(WOMENSNEWS)–Gender ratings in health insurance mean that women pay more for the same coverage than men. Health reform promises to end gender rating but the details and start dates vary depending on the type of policy, size of the employer and state.
In a question-and-answer about loopholes that could allow gender rating to live on, Lisa M. Codispoti, senior counsel of the National Women’s Law Center in Washington, D.C., emphasizes that a federal law obliges any insurer that accepts federal funding to end gender ratings immediately. Sharon Johnson conducted the interview for Women’s eNews.
S.J.: I understand there are still many loopholes that will subject women to backdoor gender discrimination until 2014, when various provisions in the law take effect.
L.C.: Yes, that is why women’s groups are going to have to be very active in making sure that the implementation of these regulations helps them. We can’t assume that the passage of this law means that gender discrimination is behind us…That is why the National Women’s Law Center is now looking at what we can do to close these loopholes by using the anti-discrimination provisions in the law that prohibit recipients of federal funds–including insurance companies–from discriminating in health care. These anti-discrimination measures take effect now.
S.J.: Individual policies, where people buy coverage directly from insurance companies, are more expensive than employer-provided health insurance. Gender rating in the individual market intensifies this problem. How common are gender ratings in the individual market?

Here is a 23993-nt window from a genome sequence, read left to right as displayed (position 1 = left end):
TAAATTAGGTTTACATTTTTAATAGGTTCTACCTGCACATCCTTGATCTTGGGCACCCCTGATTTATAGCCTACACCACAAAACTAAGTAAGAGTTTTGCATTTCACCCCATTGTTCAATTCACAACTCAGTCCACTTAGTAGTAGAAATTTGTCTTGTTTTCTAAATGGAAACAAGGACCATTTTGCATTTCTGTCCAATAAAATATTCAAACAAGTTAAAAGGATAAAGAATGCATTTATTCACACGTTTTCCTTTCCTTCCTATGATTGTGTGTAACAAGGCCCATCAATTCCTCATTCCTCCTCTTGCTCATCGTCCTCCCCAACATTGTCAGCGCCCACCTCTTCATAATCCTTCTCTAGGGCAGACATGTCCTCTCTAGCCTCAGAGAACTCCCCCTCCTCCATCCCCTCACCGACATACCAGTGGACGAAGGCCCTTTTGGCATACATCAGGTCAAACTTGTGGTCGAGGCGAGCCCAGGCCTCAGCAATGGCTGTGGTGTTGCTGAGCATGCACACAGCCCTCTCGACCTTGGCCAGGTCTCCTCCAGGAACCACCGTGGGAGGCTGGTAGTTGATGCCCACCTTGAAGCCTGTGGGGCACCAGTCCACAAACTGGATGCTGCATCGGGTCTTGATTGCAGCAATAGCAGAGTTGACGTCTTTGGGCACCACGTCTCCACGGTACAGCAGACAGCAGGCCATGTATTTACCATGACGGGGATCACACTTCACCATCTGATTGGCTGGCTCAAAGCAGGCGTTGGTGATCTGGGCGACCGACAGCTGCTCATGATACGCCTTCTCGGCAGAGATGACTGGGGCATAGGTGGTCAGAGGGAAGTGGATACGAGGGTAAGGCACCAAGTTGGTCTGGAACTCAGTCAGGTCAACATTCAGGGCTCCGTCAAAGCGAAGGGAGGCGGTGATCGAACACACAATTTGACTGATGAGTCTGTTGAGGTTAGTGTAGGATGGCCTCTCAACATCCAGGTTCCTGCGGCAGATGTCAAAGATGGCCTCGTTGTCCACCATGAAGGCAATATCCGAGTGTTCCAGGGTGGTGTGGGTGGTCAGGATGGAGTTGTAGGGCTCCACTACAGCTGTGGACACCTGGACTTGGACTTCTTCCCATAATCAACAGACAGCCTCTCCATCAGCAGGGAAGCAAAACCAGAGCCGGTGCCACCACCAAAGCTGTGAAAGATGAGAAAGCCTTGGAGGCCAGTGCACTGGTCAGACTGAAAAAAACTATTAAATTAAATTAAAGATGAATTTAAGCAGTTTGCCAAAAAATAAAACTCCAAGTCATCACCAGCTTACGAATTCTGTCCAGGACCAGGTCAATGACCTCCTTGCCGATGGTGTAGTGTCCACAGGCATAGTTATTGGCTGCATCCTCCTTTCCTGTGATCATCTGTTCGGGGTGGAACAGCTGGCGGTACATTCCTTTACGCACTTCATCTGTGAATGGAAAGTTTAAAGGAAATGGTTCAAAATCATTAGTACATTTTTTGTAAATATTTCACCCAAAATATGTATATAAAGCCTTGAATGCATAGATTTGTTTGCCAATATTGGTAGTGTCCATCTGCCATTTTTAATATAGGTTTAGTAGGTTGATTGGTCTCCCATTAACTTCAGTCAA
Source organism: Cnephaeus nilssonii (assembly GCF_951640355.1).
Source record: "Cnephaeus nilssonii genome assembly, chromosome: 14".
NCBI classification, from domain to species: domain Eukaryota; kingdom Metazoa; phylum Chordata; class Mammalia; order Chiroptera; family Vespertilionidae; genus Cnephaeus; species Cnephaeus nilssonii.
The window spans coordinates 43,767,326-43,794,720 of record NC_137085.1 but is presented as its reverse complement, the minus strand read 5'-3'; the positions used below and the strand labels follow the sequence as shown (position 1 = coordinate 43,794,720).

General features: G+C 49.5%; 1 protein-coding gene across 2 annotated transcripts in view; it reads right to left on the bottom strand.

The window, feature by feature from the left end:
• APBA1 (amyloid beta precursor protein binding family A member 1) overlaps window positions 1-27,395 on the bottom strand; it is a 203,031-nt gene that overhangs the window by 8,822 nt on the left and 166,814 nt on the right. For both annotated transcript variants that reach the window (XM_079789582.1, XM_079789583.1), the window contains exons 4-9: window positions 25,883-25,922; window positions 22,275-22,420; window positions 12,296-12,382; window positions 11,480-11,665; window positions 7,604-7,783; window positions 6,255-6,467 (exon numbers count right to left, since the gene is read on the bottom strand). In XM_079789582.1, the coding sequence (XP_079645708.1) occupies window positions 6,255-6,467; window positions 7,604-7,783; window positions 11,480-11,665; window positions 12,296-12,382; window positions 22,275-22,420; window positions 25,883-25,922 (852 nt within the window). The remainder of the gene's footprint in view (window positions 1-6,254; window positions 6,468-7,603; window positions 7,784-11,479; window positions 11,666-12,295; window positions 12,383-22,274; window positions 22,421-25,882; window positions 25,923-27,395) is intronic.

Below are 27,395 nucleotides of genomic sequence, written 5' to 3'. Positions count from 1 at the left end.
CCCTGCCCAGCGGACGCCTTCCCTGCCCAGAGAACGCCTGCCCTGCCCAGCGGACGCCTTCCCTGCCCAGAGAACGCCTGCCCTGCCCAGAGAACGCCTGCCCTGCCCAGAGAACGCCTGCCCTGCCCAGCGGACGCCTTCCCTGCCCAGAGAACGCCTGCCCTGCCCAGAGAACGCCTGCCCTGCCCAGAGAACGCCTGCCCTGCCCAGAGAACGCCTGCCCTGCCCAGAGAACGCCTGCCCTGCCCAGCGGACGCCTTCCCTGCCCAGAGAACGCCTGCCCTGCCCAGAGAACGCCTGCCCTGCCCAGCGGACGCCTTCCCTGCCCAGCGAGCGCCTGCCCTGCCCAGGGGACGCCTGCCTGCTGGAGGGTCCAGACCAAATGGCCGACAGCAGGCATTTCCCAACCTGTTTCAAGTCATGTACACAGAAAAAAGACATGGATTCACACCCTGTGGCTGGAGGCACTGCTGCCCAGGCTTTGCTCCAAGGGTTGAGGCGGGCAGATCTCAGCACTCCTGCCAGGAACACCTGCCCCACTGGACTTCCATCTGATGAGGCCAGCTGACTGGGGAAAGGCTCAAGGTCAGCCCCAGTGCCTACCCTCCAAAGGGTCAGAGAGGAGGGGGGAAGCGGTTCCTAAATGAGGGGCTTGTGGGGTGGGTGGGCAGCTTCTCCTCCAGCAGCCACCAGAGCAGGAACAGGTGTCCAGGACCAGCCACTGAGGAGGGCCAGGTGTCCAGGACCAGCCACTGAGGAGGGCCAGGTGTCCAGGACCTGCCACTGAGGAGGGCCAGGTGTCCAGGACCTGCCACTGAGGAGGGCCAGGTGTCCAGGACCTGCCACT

L.C.: Very common. In 40 states and the District of Columbia insurers are currently allowed to consider gender when setting premium rates in the individual health insurance market. Twelve states have banned the practice in the individual market, although the laws haven’t taken effect yet in California and New Mexico.
Gender Rating in the Group Market
S.J.: What about the group market? That’s where most people get their insurance.
L.C.: Although federal law prohibits employers from charging individual male and female employees different rates for coverage, insurance companies are allowed to consider the proportion of women a business employs when determining the group’s overall premium. As a result, businesses with predominantly female work forces–such as child care centers–can end up paying a lot more for coverage.
Fourteen states have laws that prohibit gender rating for group health plans, although the change hasn’t taken effect yet in New Mexico. However, nearly all of those protections are limited to "small" businesses, up to 50 employees. Montana is the only state that bans gender rating across all insurance markets and for groups of all sizes.
S.J.: Elimination of gender ratings won’t apply to plans offered by employers with more than 100 employees, unless a state allows large employers to enter the insurance exchanges after 2017. Is that correct?
L.C.: The law provides that the new insurance rules–including the ban on gender rating–would apply to large groups only if a state acts to allow larger groups into the exchanges in 2017.
However, there is an additional provision in the law that prohibits recipients of federal funds–including insurance companies–from discrimination in health care on the basis of sex, race, national origin, disability and age. This provision takes effect immediately. It is our position that the anti-discrimination provision would immediately prohibit insurance companies that received federal funds from gender rating in the sale of any health insurance product.